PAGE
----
Selling your product on the cheap could be a significant detriment to your business. On the other hand, realistic pricing is a sure way to success.
Determining the best price for your product isn't always straightforward.
Many new companies and small businesses start with lower prices to get a foothold on the market. But if this approach is maintained for too long, constantly underpricing can be a major problem that becomes really hard to shake. It leans to you being overworked and underpaid, which if left unchecked, is a recipe for disaster.
The thought of raising your prices can be frightening, as some business owners become wary of driving customers away. But if you can realistically adjust the prices to the market, it will help your business grow.
Luckily, some tell-tale signs will inform you when a change is needed.
Sign #1. Rising Demand and Increased Workload
A sure sign you need to raise prices is if your company starts facing more demand than it can handle. Having an abundance of new orders is excellent, but if you're overworking all of the time, it might mean your services are too cheap.
People find affordable prices very tempting and might disregard the quality of the service in favor of a lower cost. But, if you're confident in your company’s work, somewhat heftier prices will let you keep the highest value customers and attract new ones. At the same time, the workload could diminish while the profit remains the same.
Going for reasonable prices that take the quality, the work, and expenses into account will leave you with a manageable number of customers. These are also the customers who will stay with your company longer, and both sides will be more satisfied.
Sign #2. You Have the Cheapest Offer on the Market
Keeping track of what the competitors are doing is always recommended. It's useful to be aware of the strategies and models that others use so you can adjust and improve your business.
The same goes for pricing.
It might seem counter-intuitive but having the lowest price out of all competitors won't benefit your company in the long run. People associate low prices with cheap service and will rarely opt for such companies.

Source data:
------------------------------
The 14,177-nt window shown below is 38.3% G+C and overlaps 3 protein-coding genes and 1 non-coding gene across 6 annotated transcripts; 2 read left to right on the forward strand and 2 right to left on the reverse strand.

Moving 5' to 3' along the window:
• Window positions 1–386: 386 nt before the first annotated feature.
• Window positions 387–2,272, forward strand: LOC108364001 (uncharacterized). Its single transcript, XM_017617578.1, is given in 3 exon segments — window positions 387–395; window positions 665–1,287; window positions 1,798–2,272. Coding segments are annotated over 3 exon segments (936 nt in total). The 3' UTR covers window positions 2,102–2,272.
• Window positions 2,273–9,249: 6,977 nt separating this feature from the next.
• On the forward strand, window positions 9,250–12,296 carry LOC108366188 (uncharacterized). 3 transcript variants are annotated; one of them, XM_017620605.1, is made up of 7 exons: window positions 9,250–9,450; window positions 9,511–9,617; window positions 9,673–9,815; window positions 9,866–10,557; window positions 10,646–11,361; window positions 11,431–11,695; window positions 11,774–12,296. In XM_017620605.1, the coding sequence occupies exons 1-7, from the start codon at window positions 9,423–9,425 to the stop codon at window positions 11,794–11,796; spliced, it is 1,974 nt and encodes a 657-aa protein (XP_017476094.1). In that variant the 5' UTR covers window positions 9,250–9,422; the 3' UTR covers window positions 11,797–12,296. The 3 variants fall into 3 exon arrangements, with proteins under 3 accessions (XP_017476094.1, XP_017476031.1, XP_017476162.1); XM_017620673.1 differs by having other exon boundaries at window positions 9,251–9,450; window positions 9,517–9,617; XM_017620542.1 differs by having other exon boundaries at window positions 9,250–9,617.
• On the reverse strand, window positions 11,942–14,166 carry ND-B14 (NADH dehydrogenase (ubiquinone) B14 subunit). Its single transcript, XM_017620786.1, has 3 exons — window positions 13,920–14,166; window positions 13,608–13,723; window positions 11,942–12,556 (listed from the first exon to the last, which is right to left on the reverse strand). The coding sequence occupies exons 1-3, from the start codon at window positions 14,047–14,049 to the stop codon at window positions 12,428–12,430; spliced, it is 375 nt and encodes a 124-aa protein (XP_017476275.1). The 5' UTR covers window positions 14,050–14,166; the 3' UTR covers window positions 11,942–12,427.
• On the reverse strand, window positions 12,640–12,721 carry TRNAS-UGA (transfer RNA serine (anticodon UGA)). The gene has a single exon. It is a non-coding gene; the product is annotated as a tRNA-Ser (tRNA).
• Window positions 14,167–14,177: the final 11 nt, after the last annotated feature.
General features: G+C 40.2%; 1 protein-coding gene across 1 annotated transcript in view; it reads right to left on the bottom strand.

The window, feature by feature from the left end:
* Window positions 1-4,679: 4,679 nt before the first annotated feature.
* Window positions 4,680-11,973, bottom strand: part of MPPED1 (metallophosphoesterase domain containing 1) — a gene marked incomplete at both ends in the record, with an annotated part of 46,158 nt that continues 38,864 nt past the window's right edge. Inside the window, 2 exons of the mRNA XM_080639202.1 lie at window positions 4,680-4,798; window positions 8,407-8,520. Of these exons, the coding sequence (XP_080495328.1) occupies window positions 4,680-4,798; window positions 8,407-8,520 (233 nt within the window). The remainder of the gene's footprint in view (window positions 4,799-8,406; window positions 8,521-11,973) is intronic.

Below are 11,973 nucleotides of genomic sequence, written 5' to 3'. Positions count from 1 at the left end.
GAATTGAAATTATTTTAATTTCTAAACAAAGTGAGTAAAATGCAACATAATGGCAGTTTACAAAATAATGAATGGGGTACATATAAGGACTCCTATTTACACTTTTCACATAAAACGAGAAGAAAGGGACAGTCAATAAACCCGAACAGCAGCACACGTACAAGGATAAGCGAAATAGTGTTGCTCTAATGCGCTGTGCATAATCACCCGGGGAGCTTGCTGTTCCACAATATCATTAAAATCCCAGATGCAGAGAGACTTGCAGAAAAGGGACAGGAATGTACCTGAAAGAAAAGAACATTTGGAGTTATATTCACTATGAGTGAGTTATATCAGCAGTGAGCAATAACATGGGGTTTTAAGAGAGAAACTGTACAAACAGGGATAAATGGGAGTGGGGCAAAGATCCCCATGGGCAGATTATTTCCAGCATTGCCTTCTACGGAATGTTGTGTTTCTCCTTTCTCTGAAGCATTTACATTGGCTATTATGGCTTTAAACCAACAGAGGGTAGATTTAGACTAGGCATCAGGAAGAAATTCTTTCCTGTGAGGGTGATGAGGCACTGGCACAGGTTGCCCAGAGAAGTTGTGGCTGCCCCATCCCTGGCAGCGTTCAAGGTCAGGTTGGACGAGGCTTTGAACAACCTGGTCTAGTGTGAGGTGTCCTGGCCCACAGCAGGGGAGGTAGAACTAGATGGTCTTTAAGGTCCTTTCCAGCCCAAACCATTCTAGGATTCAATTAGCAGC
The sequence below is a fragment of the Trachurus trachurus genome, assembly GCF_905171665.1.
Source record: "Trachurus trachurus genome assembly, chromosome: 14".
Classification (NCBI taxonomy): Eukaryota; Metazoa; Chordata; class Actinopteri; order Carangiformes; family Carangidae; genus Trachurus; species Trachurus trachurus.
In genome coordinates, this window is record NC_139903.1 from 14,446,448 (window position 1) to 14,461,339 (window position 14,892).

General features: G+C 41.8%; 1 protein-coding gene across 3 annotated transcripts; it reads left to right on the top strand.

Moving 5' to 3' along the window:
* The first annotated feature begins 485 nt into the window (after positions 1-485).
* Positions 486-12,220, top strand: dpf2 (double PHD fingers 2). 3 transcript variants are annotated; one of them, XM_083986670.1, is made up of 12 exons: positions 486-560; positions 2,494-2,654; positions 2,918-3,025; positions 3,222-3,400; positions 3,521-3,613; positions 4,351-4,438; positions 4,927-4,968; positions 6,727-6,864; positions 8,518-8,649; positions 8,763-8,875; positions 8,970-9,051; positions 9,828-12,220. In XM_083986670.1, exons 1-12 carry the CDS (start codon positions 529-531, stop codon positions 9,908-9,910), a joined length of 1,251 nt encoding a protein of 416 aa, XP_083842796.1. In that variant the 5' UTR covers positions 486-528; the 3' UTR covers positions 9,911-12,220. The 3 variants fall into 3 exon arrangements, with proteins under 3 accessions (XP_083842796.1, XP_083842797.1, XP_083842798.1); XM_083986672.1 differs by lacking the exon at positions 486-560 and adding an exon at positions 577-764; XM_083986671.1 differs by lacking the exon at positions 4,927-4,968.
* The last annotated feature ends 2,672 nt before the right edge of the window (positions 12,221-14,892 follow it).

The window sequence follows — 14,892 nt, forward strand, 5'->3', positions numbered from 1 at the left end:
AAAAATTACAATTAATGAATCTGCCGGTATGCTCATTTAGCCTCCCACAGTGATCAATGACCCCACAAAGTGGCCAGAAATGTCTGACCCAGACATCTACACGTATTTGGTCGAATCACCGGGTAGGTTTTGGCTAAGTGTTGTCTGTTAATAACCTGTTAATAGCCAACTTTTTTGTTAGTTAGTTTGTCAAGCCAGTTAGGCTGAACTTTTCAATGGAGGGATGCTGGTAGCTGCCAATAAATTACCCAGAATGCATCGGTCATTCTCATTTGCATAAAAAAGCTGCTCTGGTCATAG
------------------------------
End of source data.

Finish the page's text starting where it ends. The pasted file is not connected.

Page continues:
A medium price range is the most attractive, and even companies with higher prices can achieve great success, depending on how well they build their brand. Being the cheapest might get you some customers at first, but the reputation that comes with it will eventually harm your business.
Sign #3. You've Kept the Same Prices for a Long Time
While it's not obligatory to raise prices yearly, it's a common practice. This happens due to the way markets evolve and for changes in inflation and living standards.
Successful businesses make small adjustments to accommodate these changes, so a sharp awareness of market trends is necessary. If it's been some time since you've last made a price change, it could be worth consideration.
But beware not to compensate with large price movements. Instead, create a plan of smaller but consistent increases.
Realistic Prices Can Advance Your Business
There's a sweet spot between going too high and too low with your prices. And if you get it right, your company will continue to grow and develop.
Don't fear losing customers over a higher price. Set it up realistically and you'll start attracting the ideal customers for your business.